Being good stewards of water is a priority for Dogfish Head Craft Brewery, which goes through hundreds of thousands of gallons of water a day to make its beer.
“For us, about three-and-a-half gallons of water is necessary to make one gallon of beer, so it’s about a 3.5 to 1 ratio,” said Nick Benz, Dogfish Head’s CEO.
The remaining two-and-a-half gallons that don’t make it into the pint glass is considered wastewater, as is the additional 75,000 gallons Dogfish Head uses every day to clean its pipes and tanks.
“It’s not what people think of at home, you know number one, number two going down the drain. This is agricultural products,” Benz clarified.
Currently, tanker trucks haul all of Dogfish Head’s wastewater to local farms at least 10 times a day, according to Benz. The grass loves it, but state rules forbid the beer maker from getting rid of the wastewater if it’s raining or at night.
“It’s kind of like the human body. At some point, the body will break down if it can’t get rid of its waste products,” Benz said.
In other words, the brewery has to shut down and that means no beer. And no beer, means no money. That’s why the brewery poured $9 million into an on-site facility it hopes will allow it to clean and reuse its wastewater.
“This’ll help us reduce the amount of water significantly that we can pull from the well and the process of taking it to fields has always been a stopgap for us,” said Matt Eisenmann, the maintenance and engineering manager overseeing the project.
Eisenmann explained that wastewater from the brewery will make its way to a million-gallon tank called a “digester,” that’s chock full of microbes and bacteria that gobble up the organic material in the wastewater. When the bugs are done eating, the water will undergo rigorous filtration.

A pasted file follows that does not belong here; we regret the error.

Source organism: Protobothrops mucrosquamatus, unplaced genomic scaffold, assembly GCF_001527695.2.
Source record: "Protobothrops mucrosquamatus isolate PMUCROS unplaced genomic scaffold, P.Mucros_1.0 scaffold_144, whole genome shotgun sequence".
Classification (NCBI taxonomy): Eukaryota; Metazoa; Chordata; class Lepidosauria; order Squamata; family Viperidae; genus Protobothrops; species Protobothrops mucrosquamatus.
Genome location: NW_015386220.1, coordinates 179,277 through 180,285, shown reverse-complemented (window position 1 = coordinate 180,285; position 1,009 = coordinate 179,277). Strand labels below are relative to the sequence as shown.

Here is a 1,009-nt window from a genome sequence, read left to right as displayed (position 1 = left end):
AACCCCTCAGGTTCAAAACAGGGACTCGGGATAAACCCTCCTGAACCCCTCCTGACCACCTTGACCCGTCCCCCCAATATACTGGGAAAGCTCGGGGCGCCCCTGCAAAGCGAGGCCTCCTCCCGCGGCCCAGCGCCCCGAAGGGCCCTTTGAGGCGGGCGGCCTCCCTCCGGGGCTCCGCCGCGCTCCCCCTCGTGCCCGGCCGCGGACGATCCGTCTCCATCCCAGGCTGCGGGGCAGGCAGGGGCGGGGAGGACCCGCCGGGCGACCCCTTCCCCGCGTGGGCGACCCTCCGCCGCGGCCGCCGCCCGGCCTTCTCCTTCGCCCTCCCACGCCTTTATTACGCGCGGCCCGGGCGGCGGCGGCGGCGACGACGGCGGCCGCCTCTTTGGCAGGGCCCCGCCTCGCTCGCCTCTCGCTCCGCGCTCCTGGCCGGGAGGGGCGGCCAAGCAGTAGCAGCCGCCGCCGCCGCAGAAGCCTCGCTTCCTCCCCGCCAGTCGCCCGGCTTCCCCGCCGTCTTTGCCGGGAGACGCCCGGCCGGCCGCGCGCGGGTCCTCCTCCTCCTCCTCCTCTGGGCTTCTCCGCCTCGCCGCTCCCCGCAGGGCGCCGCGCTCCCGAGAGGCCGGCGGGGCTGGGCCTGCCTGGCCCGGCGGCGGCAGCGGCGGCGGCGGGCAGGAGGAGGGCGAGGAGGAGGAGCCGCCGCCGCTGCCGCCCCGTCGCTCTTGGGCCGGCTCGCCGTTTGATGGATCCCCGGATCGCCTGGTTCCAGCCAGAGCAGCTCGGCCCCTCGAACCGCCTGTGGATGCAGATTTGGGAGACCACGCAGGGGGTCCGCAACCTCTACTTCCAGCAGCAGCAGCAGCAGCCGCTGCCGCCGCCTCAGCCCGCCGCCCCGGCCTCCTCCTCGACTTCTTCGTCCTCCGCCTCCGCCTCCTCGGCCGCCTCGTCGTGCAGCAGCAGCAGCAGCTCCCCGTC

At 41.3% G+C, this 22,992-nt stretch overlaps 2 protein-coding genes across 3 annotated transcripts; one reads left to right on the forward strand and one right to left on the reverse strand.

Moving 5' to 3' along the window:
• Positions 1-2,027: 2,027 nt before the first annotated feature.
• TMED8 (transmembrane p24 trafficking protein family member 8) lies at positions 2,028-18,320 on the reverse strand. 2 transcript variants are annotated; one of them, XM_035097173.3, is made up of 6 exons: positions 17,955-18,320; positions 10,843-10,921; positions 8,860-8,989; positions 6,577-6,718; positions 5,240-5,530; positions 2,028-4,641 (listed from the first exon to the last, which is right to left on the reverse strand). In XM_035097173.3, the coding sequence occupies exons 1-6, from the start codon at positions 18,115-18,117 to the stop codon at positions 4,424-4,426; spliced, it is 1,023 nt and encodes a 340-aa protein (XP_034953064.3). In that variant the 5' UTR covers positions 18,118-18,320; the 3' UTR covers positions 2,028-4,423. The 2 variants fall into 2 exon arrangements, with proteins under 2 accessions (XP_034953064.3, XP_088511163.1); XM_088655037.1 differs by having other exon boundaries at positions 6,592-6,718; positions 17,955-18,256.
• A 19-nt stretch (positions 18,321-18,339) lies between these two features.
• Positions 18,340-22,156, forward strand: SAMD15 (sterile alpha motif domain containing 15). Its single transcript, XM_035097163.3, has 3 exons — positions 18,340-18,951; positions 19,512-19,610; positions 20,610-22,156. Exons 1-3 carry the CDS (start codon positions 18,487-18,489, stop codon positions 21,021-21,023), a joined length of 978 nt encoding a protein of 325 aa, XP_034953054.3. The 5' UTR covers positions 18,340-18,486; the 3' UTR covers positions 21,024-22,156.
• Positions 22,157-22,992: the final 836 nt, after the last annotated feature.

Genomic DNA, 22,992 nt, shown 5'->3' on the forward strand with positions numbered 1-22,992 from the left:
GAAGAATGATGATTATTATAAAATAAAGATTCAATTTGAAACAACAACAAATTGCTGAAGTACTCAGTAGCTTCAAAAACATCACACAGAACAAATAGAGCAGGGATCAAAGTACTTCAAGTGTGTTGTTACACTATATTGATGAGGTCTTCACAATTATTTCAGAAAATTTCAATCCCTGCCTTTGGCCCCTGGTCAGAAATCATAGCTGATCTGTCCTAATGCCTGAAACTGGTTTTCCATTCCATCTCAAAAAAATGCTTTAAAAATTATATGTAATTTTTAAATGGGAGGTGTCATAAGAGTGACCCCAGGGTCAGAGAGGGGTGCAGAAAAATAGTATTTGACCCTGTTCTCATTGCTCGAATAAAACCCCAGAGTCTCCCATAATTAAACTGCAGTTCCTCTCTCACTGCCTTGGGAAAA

“The goal of that is to create water that’s clear, meets drinking quality standards, doesn’t smell and we can use it back in the brewery to clean our pipes and tanks,” said Eisenmann, who reiterated the reclaimed water will only be used for cleaning purposes and not for the beer.
The system still has some kinks, but Eisenmann is optimistic that the facility will be up and running by November.
Meantime, Dogfish Head is saving money on its electric bills thanks to all of those little critters inside the digester that generate methane gas as a byproduct.
“We’re able to take that methane and capture it, run it through an engine and create power from it,” Eisenmann said.
Benz said the bugs’ waste gases generate about 40 percent of Dogfish Head’s annual electricity needs.
“It’s always great when good business practices line up with good environmental. And one doesn’t have to be at the expense of the other,” Benz said. “When it’s a win-win there, it’s fantastic.”